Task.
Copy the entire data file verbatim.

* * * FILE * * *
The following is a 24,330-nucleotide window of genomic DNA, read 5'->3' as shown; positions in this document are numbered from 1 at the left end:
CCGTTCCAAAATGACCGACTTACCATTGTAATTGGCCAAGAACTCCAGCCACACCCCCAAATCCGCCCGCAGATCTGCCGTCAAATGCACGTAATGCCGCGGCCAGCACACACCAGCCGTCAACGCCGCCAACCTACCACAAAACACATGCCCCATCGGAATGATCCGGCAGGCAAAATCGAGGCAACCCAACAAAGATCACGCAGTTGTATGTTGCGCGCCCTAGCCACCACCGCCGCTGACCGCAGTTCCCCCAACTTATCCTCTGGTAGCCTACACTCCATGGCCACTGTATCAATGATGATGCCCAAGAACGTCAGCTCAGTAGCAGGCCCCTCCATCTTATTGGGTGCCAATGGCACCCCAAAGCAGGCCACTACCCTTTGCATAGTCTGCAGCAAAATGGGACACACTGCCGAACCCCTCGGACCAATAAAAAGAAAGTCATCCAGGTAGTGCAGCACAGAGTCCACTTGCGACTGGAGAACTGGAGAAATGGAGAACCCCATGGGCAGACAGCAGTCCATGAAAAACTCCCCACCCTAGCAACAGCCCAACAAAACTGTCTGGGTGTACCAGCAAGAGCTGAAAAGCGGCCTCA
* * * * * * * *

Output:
The following is a 24,330-nucleotide window of genomic DNA, read 5'->3' as shown; positions in this document are numbered from 1 at the left end:
CCGTTCCAAAATGACCGACTTACCATTGTAATTGGCCAAGAACTCCAGCCACACCCCCAAATCCGCCCGCAGATCTGCCGTCAAATGCACGTAATGCCGCGGCCAGCACACACCAGCCGTCAACGCCGCCAACCTACCACAAAACACATGCCCCATCGGAATGATCCGGCAGGCAAAATCGAGGCAACCCAACAAAGATCACGCAGTTGTATGTTGCGCGCCCTAGCCACCACCGCCGCTGACCGCAGTTCCCCCAACTTATCCTCTGGTAGCCTACACTCCATGGCCACTGTATCAATGATGATGCCCAAGAACGTCAGCTCAGTAGCAGGCCCCTCCATCTTATTGGGTGCCAATGGCACCCCAAAGCAGGCCACTACCCTTTGCATAGTCTGCAGCAAAATGGGACACACTGCCGAACCCCTCGGACCAATAAAAAGAAAGTCATCCAGGTAGTGCAGCACAGAGTCCACTTGCGACTGGAGAACTGGAGAAATGGAGAACCCCATGGGCAGACAGCAGTCCATGAAAAACTCCCCACCCTAGCAACAGCCCAACAAAACTGTCTGGGTGTACCAGCAAGAGCTGAAAAGCGGCCTCA